Accessibility Links

Why quality is paramount in medical device manufacturing

Written by: Bethan Williams
Date: 26 May 2016

It used to be that the top priority of medical device manufacturers was speed to market. It was a race to launch new products before competitors. Over the last decade or so, this has slowly changed. The key factor for producers now is quality. Manufacturers are much more risk-averse and would prefer to delay a launch than introduce a product with design flaws, however minor.

This prompts a few questions. What is the definition of “quality” in a medical device, and which professionals are leading the way in delivering improved standards? What are the factors that have led to quality taking centre-stage?

The cost of poor quality in medical device manufacturing

Let’s look at the context in which this change has taken place. According to a recent McKinsey report, sales of medical devices have been growing at an annual rate of 9% over the past decade, and within this time the range and complexity of devices has also mushroomed. Devices now include automation and wireless technology; functions are more precise and components are increasingly intricate.

At the same time, globalization is putting increased competitive pressure on medical device companies to reduce costs and improve standards. This global marketplace is scrutinized by vigilant media outlets, ready to broadcast news of a defective product in one region to the rest of the world at lightning speed.

Quality issues can stem from any link in a hugely complex international supply chain, or within the detailed design, testing, and manufacturing process. A slip somewhere along the line can result in severe consequences not only for patients, but also shareholders: over the last ten years, on average one company per year has seen its share price drop 10% after a single major quality event.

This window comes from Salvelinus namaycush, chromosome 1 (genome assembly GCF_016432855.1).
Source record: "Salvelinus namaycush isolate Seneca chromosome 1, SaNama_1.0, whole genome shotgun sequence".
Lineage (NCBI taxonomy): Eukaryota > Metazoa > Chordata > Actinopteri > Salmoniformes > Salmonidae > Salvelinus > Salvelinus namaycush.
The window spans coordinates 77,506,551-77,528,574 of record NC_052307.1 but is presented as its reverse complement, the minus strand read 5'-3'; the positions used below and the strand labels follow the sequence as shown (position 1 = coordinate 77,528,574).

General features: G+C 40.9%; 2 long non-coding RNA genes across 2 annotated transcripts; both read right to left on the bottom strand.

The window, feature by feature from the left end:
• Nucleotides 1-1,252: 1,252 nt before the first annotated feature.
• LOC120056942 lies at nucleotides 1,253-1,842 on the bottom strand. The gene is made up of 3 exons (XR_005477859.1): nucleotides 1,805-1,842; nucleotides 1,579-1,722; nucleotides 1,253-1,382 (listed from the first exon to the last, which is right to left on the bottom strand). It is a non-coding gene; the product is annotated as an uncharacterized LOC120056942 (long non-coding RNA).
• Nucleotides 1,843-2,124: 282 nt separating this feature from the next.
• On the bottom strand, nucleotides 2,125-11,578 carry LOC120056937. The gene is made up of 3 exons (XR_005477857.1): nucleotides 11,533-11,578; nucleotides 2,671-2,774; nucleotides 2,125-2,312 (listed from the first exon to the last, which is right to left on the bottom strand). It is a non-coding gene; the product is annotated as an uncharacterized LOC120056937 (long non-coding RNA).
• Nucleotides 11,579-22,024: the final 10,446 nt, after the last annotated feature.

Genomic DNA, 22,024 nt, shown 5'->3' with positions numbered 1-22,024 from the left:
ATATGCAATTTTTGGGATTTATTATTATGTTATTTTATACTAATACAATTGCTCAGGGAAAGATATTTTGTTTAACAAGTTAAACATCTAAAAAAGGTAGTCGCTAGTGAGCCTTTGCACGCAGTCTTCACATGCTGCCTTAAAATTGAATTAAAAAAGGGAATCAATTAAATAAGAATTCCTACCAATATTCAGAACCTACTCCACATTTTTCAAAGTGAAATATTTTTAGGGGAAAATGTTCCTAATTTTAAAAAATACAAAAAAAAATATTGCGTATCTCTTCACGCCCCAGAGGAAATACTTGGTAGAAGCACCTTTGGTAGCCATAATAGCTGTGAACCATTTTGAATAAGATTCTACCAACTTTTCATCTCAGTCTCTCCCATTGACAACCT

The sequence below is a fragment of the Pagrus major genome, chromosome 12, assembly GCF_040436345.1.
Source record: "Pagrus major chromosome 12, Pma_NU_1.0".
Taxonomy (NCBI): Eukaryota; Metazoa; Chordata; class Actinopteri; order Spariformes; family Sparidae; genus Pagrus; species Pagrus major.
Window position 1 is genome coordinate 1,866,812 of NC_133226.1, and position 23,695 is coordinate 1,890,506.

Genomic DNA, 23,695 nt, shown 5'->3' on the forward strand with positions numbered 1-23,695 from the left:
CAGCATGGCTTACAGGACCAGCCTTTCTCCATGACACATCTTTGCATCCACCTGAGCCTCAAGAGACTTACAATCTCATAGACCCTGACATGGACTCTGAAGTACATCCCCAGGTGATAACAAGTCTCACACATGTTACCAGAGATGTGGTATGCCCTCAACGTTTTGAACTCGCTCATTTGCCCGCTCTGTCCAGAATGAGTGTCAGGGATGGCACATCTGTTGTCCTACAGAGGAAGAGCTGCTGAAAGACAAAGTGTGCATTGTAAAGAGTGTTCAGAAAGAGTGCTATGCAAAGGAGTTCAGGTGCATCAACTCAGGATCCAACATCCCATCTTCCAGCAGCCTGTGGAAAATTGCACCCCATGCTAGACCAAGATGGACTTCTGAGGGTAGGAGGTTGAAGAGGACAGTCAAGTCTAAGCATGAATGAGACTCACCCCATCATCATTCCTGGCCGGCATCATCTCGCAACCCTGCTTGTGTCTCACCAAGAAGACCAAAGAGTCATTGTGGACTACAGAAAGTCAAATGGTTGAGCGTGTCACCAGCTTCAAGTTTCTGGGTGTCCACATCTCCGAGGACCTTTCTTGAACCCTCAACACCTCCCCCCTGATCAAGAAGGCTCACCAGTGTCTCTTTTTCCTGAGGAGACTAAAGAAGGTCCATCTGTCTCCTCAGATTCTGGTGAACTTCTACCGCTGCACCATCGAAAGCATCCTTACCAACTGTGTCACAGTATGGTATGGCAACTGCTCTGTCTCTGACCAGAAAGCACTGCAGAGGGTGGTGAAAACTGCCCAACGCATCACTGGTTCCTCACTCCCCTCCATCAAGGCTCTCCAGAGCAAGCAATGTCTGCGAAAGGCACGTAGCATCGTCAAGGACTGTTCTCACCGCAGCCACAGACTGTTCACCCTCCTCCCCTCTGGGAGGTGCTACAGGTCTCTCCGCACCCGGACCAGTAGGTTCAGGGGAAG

What does “quality” mean?

It is meaningless to say that quality has overtaken speed to market as a top priority for producers of medical devices unless you know what “quality” is. Does it refer to ease of use, durability of materials, excellence of design, a combination of these, or another factor entirely?

Quality may be defined differently according to context. For example, for a device that can be replaced easily and with minimal risk, durability may be less important than ease of use. Devices fitted internally and expected to last for decades may have different key criteria.

The bottom line is that quality is something that impacts on a company’s competitiveness and performance within the market. Product recalls, court claims, and whistle-blowers can severely impair market reputation, even if doubts about quality prove to be groundless.

The guardians of qualit

In this environment, the role of the quality engineer has never been more important. Dedicated engineers play a pivotal role in Quality Assurance of devices or QMS development, as well as CRM software development and integration.

Good quality engineers are much in demand, because of the increased focus on quality and the tightening of regulations in many regions of the world. They have an important role in understanding risk prior to product launch, compliance with ISO 13485 and post-market surveillance. They also need to ensure ISO 14971 is complied with, envisaging any potential risks from using products otherwise than recommended.

Quality engineers are dedicated and passionate about their work, taking the role of protecting patient safety very seriously. This is one factor as to why companies often find recruitment challenging; engineers can only be tempted by new opportunities with companies drawing a fascinatingly diverse range of products or clear career development, not currently available.

Knowledge combined with proactivity

Personal traits are arguably as important as knowledge for quality engineers. Abstract knowledge of regulations, processes and systems is vital, but unless the individual is motivated and proactive in ensuring production systems reflect that knowledge, quality will suffer.

Quality engineers come from a range of engineering backgrounds, with life sciences experience a considerable plus point. Quality engineers should be data-driven, independent-minded, and assertive enough to challenge their colleagues to achieve the highest standards.

To talk more about the evolving medical device manufacturing landscape and potential career paths, speak to the EPM team today.